Louisa May Alcott
Sitting to-day in the sunshine,
That touched me with fingers of love,
I thought of the manifold blessings
God scatters on earth, from above;
And they seemed, as I numbered them over,
Far more than we merit, or need,
And all that we lack is the angels
To make earth a heaven indeed.
The winter brings long, pleasant evenings,
The spring brings a promise of flowers
That summer breathes to fruition,
And autumn brings glad, golden hours.
The woodlands re-echo with music,
The moonbeams ensilver the sea;
There is sunlight and beauty about us,
And the world is as fair as can be.
But mortals are always complaining,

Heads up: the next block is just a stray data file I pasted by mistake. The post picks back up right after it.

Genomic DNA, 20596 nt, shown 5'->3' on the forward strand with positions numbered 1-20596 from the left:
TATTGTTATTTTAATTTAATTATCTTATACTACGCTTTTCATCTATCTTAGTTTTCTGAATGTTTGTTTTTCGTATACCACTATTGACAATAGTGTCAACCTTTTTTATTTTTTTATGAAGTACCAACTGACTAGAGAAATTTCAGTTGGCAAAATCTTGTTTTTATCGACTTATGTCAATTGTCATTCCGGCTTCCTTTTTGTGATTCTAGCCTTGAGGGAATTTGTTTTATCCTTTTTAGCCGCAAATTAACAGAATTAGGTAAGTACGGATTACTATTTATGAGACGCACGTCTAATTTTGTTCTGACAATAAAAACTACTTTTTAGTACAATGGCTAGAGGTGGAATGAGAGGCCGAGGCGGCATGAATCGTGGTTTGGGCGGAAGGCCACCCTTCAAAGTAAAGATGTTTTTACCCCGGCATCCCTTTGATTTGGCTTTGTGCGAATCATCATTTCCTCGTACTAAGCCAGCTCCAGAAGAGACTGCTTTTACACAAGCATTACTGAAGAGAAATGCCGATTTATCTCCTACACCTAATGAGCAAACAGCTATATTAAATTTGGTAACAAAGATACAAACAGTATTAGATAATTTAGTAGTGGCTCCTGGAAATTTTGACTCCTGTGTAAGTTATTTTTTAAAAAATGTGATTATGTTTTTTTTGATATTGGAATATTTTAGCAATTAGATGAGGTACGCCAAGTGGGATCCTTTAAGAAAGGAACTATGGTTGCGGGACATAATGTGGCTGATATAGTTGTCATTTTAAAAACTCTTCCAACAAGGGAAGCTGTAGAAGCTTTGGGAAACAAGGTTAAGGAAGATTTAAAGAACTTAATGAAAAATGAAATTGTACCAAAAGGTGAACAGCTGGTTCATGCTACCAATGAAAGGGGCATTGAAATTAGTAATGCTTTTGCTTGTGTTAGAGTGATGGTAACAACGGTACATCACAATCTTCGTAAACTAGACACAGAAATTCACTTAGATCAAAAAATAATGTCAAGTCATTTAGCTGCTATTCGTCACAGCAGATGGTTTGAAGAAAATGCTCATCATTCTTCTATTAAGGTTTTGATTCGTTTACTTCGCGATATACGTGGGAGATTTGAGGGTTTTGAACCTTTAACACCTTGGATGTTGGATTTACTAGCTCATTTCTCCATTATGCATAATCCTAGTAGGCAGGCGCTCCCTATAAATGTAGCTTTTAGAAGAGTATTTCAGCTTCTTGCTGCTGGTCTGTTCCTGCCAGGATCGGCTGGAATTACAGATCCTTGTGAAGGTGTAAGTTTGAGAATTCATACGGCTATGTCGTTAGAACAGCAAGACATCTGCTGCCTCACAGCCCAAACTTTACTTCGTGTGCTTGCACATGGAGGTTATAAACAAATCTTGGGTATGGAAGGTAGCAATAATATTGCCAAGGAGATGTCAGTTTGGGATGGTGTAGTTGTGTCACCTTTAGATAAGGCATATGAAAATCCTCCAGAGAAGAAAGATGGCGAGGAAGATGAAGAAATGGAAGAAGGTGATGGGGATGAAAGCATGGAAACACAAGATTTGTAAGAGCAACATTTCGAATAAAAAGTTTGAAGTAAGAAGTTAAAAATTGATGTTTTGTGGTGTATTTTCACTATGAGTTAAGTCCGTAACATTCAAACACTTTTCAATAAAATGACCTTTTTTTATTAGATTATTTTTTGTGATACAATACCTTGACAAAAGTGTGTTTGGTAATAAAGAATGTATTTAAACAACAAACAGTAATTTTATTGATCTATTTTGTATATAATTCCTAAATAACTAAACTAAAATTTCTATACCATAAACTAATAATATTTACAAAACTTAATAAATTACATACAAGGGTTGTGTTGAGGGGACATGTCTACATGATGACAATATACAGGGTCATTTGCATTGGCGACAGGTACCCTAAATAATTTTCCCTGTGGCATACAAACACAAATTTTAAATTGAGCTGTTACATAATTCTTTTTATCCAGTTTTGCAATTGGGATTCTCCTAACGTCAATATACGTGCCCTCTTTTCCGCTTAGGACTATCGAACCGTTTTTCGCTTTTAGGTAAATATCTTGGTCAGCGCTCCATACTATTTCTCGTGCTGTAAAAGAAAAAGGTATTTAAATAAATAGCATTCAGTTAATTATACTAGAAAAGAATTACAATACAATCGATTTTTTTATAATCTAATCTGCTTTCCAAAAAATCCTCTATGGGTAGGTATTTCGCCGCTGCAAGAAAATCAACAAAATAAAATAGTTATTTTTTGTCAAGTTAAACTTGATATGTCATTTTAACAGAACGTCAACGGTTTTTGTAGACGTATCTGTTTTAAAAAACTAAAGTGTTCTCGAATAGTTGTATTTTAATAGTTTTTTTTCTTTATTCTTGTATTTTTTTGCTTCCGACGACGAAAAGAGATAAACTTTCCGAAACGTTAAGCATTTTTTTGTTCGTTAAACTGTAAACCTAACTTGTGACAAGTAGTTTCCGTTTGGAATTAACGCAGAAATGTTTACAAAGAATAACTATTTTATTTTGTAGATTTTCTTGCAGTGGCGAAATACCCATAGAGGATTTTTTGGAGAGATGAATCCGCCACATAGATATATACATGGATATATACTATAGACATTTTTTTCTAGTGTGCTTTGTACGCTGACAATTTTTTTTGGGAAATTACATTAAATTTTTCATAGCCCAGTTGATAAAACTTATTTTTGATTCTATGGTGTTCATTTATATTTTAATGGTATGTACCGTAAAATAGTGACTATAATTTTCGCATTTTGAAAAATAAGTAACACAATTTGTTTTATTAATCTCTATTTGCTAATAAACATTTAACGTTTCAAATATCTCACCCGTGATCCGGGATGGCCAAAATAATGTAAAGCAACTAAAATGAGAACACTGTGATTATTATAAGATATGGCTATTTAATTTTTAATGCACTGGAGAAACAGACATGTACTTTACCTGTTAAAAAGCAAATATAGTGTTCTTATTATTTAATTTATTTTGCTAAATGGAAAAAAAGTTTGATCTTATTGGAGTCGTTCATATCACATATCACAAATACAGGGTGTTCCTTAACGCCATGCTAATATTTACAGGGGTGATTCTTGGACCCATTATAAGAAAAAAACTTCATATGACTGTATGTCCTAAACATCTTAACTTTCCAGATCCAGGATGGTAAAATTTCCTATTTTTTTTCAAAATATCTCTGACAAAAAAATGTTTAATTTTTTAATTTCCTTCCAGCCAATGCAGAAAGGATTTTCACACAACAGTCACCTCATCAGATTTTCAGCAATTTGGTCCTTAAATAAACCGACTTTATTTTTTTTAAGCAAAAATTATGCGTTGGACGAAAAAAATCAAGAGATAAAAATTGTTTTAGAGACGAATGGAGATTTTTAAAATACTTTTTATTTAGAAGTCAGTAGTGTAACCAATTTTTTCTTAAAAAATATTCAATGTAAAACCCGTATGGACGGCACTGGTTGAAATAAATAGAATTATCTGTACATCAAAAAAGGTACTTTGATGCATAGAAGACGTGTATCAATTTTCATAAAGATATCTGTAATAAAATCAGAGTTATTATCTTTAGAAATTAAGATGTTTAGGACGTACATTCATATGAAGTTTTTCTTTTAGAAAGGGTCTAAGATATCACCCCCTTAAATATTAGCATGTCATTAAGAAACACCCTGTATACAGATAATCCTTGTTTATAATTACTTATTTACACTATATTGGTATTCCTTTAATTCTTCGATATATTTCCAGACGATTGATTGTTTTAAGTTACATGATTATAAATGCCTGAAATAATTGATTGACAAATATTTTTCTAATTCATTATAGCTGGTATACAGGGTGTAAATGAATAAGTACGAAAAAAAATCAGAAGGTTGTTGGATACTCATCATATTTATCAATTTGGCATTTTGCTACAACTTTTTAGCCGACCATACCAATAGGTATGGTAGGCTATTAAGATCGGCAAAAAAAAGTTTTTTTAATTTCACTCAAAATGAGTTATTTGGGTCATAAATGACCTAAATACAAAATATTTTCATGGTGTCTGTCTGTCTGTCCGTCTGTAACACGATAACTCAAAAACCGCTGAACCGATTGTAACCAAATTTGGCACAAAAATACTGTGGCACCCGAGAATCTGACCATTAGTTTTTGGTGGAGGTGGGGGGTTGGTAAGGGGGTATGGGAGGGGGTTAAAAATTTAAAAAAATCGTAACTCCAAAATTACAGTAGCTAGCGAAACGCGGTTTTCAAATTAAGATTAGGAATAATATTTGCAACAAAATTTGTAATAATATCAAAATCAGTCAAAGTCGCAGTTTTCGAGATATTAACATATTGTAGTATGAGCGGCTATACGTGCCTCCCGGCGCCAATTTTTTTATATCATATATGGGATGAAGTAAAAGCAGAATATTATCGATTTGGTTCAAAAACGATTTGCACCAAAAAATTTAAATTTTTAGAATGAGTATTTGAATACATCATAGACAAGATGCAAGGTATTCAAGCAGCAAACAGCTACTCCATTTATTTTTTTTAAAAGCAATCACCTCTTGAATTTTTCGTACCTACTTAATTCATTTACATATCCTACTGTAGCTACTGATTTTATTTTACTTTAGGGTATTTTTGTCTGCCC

Each one thinks his own a sad lot;
And forgetting the good things about him,
Goes mourning for those he has not.
Instead of the star-spangled heavens,
We look on the dust at our feet;
We drain out the cup that is bitter,
Forgetting the one that is sweet.
We mourn o’er the thorn in the flower,
Forgetting its odour and bloom;
We pass by a garden of blossoms,
To weep o’er the dust of the tomb.
There are blessings unnumbered about us, –
Like the leaves of the forest they grow;
And the fault is our own – not the Giver’s –
That we have not an Eden below.